I imagine it will be the same with Tshuvah.  I know I will miss her bat ears, her lovely kohl-black eyeliner, her extra long tail that wags in a circle like a propeller when she’s especially happy to see someone (“Proppy” was her first nickname because of the propeller-tail), her perfect compact athlete’s body, her white socks, and most of all her chirps, grunts, monkey sounds, nose pokes…everything about the physical girl that is so incredibly endearing and gives me so much joy and happiness every day.

I’ve never experienced my dogs after their death.  Neither Tzav nor Yesha have ever come to me in a dream, in a sensation of their soul being present, or in any of the other ways that I know other people have felt their loved ones after death.  I wish one of them would; maybe Tshuvah will.

I recommend Rita Reynolds book Blessing the Bridge, if you haven’t read it.  She is amazing; she has an animal sanctuary in Virginia and has helped countless animals of all kinds over the bridge.  I’m re-reading it now so I can be as present to Tshuvah and as helpful to her as possible.  I also recommend the book _Lifetimes_ for children, it is a beautiful treatment of the reality of life and death, extremely gentle.

Thank you all for your caring,  Beth

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  1.    Carmen (Catie's Mom) at August 19th, 2010 8:42 am:

    Beth, that was lovely. I don’t even know what to say except I too believe the essence of a soul never dies. Some of it is held in our hearts and captured in our memories long after the physical presence of our loved ones are gone; some of it just surrounds us.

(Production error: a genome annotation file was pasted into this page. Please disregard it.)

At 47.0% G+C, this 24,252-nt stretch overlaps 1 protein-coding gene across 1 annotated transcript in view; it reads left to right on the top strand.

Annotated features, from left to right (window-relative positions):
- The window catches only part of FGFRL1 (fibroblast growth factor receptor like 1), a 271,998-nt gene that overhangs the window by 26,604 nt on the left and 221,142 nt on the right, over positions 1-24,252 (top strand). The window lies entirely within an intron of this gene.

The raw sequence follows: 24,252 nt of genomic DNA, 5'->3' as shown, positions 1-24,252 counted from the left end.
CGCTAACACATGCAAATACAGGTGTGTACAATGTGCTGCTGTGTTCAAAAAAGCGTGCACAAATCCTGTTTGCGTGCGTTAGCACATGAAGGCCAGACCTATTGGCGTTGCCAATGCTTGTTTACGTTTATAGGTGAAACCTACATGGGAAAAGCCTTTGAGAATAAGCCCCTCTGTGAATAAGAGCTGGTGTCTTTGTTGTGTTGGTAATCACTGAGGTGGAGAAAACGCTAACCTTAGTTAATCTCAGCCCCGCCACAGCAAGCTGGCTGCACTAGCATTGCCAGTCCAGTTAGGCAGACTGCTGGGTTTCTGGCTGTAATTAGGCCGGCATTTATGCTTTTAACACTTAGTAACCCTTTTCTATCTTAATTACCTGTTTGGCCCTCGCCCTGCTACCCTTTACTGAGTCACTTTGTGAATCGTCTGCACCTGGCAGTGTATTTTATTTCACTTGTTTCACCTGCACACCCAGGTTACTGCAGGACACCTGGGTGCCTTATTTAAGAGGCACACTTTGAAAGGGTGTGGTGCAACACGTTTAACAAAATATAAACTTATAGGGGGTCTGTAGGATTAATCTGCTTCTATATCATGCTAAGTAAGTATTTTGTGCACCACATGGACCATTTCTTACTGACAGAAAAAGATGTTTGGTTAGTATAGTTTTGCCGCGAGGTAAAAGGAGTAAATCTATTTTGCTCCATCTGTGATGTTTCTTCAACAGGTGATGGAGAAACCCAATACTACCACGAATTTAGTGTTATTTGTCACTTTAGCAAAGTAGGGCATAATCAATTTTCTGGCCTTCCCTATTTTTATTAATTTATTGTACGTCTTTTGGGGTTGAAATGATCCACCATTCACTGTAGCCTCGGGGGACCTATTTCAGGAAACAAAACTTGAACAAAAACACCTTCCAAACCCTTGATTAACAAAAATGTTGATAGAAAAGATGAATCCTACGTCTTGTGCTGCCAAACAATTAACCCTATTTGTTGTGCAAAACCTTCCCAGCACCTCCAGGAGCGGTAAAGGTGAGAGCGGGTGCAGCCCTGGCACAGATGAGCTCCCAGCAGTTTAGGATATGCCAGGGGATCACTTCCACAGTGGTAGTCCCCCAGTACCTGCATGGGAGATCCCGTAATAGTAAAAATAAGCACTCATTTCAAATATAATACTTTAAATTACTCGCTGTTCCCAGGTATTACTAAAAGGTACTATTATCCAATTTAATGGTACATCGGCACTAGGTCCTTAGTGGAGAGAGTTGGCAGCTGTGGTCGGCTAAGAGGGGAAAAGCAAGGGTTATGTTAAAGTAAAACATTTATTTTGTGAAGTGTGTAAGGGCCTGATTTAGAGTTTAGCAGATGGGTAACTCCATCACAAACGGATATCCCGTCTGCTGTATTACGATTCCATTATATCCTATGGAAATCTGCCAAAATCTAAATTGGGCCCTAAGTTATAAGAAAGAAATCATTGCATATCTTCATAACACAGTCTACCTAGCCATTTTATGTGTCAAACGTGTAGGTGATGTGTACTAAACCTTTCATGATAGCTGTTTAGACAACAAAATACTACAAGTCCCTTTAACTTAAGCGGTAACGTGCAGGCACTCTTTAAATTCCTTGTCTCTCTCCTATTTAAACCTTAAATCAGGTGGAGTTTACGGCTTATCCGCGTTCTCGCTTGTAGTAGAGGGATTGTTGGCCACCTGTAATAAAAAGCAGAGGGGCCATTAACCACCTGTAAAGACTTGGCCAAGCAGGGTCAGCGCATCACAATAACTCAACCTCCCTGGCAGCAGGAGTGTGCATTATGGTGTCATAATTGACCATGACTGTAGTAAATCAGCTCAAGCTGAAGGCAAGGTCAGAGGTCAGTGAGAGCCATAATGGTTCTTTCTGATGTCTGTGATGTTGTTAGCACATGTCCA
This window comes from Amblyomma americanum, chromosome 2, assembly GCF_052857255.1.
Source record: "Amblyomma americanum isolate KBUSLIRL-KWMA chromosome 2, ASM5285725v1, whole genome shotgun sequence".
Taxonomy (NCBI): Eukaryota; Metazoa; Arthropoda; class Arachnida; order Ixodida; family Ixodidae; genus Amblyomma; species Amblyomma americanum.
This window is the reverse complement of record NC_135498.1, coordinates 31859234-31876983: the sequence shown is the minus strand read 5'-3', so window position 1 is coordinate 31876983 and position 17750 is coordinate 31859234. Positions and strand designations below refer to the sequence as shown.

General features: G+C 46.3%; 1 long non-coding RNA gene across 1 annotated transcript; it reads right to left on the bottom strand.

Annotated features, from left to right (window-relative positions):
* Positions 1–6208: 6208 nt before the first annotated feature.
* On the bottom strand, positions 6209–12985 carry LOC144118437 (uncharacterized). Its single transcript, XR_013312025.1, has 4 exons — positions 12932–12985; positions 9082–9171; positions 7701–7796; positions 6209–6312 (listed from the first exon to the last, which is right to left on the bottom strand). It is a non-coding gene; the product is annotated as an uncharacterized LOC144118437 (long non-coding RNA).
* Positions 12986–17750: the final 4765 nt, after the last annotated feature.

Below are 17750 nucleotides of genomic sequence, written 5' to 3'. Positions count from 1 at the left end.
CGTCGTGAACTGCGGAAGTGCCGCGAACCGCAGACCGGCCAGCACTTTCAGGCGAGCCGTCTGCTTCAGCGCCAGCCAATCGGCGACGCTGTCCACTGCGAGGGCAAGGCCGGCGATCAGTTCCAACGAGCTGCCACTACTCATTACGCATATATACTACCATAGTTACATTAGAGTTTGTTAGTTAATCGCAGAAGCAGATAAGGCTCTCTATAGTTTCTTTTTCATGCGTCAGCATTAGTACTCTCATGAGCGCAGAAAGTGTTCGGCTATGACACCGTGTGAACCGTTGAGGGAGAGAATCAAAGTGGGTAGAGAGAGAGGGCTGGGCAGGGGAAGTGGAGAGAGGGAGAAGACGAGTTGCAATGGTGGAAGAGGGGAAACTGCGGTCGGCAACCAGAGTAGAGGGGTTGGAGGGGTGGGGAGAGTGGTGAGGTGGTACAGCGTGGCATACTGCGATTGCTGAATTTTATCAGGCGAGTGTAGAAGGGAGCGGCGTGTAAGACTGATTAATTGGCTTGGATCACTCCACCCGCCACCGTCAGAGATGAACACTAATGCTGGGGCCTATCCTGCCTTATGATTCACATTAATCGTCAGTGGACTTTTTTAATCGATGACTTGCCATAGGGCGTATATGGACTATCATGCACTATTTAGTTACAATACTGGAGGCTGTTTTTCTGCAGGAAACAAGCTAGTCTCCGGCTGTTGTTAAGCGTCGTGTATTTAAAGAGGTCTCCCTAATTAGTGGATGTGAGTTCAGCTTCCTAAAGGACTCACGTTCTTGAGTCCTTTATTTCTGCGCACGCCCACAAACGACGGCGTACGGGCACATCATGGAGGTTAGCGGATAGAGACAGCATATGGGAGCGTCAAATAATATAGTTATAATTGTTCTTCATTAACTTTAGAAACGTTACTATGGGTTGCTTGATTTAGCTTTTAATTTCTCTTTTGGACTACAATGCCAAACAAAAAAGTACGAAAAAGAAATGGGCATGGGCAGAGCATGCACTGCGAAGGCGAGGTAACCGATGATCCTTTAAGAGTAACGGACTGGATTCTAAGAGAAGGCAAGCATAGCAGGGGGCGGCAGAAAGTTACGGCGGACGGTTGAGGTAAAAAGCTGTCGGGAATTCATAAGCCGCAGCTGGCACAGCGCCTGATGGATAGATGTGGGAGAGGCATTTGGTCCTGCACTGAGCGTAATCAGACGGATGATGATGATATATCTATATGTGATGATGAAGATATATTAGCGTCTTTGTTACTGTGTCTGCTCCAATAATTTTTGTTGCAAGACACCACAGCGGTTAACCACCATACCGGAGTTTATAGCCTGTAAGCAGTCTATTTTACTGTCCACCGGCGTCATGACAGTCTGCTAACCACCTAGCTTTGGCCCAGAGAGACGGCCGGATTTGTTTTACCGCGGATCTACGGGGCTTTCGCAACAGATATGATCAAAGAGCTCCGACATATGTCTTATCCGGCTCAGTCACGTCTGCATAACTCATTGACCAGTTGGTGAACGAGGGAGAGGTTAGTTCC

That is a glorious, gorgeous picture of Tshuveh.

    Thank you for sharing. All of it.


  2.    etgayle at August 19th, 2010 3:33 pm:

    beth, you are so blessed to see so much, tshuvah is very lucky to be your little girl. thanks for sharing your insight, i agree that the body may eventually fail, but the spirit is eternal. give tshuvah a big hug and keep enjoying the moments.

    charon & gayle

  3.    labradorim at August 20th, 2010 4:23 pm:

    Thanks for your comments. I’m glad to hear that others feel as I do about the body and the spirit. I am so grateful to you both for reading the blog and leaving your thoughtful comments! Beth

  4.    Carmen (Catie's Mom) at August 20th, 2010 5:29 pm:

    Sorry I spelled Tshuvah’s name incorrectly – darn keys.

    And I meant to say thank you for the head’s up on the books too.

  5.    Mackenzie's Mom at August 21st, 2010 8:48 am:

    What a beautiful photo of Tshuvah. I found your post most moving and inspiring. It is very comforting and peaceful to know that our pet’s body has the cancer, not her/his soul. So beautiful and so helpful.
    Thank you for the book recommendation too – I think I need to read this as I get further into my journey with Mackenzie. And what a journey it has been so far. Speaking of experiencing your dog after they die, my dog that passed away about 8 years ago – every so often Mackenzie will take on her same expressions and pose or look up at me the way my other dog did. That’s how I knew she was there – subtle as it was, but very comforting indeed.
    I hope you’re able to make your drive back with Tshuvah by your side. Keeping you and Tshuvah in our thoughts and prayers.


  1. Wiseman & Burke